Empty Bowl Lunch returns to TPS
Published 3:40 pm Tuesday, December 13, 2022
The Providence School’s Empty Bowl Lunch ended its two-year COVID hiatus last week with more than 265 handmade bowls with a long line of hungry community members.
Art teacher Liz Spurlock launched Providence’s Empty Bowl Lunch in 2006. Usually, Spurlock has two semesters to prepare for the December event, but not this time. Spurlock said it was an undertaking.
“We have worked around the clock to get this done in one semester. So it’s been a challenge. We unloaded our last kiln this morning,” she said
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Spurlock calls 2022 the program’s “promotion year.” Because of its hiatus, many of her students needed to become more familiar with the program, making it difficult to get everyone on board.
“A lot of students didn’t even help in the classroom because they didn’t know what they know now,” she said.
Seniors participate for the first time as high school students
Monique Coffey and Luke Bailey are seniors. They were two of the few students who were familiar with the event. Before they started serving, they hurriedly got ready with their classmates- each of them tying up their hair and putting on gloves at their stations.
“When it first started, I was in middle school. I used to help with the pottery and everything in sixth grade.” Coffey said.
This time, she helped fix and glaze bowls. Coffey also helped cook all of the food.
“That’s my art,” she said.
Coffey said her favorite part of participating in the Empty Bowl Lunch is giving to people.
“I just love to see people smile,” she said
Coffey is graduating this December and will move to Atlanta to attend Clark Atlanta University for its nursing program.
This year is Bailey’s first time participating. He’ll be graduating in May and attending college to become a therapist. He said he also might join Americorps.
Bailey’s brother went to Providence, so he remembers coming up to grab lunch with one of his brother’s bowls. Bailey said he helped with glazing a few bowls but that he mostly enjoys the social setting of serving and meeting people at the event.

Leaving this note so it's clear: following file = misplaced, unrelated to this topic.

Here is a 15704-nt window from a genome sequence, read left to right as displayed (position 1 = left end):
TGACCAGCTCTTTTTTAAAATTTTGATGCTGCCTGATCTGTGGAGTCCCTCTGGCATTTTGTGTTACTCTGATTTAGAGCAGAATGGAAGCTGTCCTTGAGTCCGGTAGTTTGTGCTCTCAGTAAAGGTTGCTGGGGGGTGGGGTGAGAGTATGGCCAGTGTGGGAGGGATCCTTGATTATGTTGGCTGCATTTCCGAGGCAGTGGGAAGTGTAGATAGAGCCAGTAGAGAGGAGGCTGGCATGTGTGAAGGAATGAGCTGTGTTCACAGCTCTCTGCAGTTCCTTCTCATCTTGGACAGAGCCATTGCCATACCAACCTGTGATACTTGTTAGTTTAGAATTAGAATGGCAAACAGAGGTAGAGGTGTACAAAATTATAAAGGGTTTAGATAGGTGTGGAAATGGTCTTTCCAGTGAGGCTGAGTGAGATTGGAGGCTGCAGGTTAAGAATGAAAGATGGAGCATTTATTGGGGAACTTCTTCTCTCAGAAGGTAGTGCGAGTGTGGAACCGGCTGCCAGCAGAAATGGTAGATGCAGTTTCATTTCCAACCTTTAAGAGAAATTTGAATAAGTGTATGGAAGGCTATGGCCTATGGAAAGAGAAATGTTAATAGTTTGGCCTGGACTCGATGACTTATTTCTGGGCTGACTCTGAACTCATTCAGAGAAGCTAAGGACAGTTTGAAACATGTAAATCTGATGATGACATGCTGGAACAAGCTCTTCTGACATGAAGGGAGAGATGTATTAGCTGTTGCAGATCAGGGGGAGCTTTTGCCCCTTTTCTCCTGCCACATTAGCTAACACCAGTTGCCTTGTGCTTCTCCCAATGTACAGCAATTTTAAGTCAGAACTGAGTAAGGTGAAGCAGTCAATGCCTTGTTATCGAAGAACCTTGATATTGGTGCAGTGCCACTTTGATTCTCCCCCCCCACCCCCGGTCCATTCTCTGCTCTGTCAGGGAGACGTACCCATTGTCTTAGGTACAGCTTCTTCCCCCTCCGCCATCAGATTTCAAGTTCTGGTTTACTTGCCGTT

Right before lunch started, Providence held a career day for the students. Emergency medical service workers, tattoo artists, NASA employees, and Amazon managers gave presentations to students about their positions.
Each presenter got free lunch with bowls made by the school guidance counselor, Mindy Hershey. Rebekah Green was one presenter. Green graduated from Providence in 2016. She now works as an account manager for Amazon’s janitorial contract.
“It’s an amazing school, even this, like what they’re doing right now and opening up to the community and giving the children time to be expressive,” Green said. “I believe it shows any upcoming artists that not only can they make a living off that- people want to buy the stuff that they have,” Green said Providence’s most significant asset to the students is giving them time to create while offering a well-rounded education.
She stayed after lunch to volunteer with another former student.
Spurlock said the lunch sees new people every year. But along with them, the school welcomes returning visitors as well.
Sandy Peel is retired and is the wife of the former chair of the Jessamine County Board of Education, Eugene Peel. She attends the Empty Bowl Lunch each year, only missing the year of Mr. Peel’s death.
Every single year, Peel is first in line. Spurlock said there had been a few years when her sister and Peel would rush through the tables to get the first pick of the University of Kentucky-themed bowls.
At this point, Peel has 40 bowls that she’s collected over the years. As she went through the line, adding a fourth bowl to her stack of three.
“They spark joy,” Peel said
Superintendent Matt Moore visited for lunch. He said he comes to the event every year and will probably be in attendance even after retirement. “It is always an exciting time of the year to get to see all of the artwork that our students do and to have a good meal and fellowship when we’re all together,” Moore said.
Where will the proceeds go?
Along with Spurlock and her students, previous students, art teacher Sarah Prewitt and other teachers helped craft the bowls. The bowls were sold with lunch for $12 each. Half of the proceeds will go back into the program to fund the purchase of supplies the following year. Spurlock will give the other half back to the community to Jessamine County families in need.
An hour and a half into the event, there were murmurs among students that they were nearly out of food. The event started at 11 a.m., but the hour-long rush made for no leftovers. Spurlock was ecstatic.
“You hope, and you build it and hope they come, and they came this year, so I’m ecstatic,” she said.
This year, the program raised $3,600. The goal was $3,000.
Spurlock said they have yet to choose how to give half of the money, but if you need holiday meal help or assistance with food or rent, contact The Providence School to apply.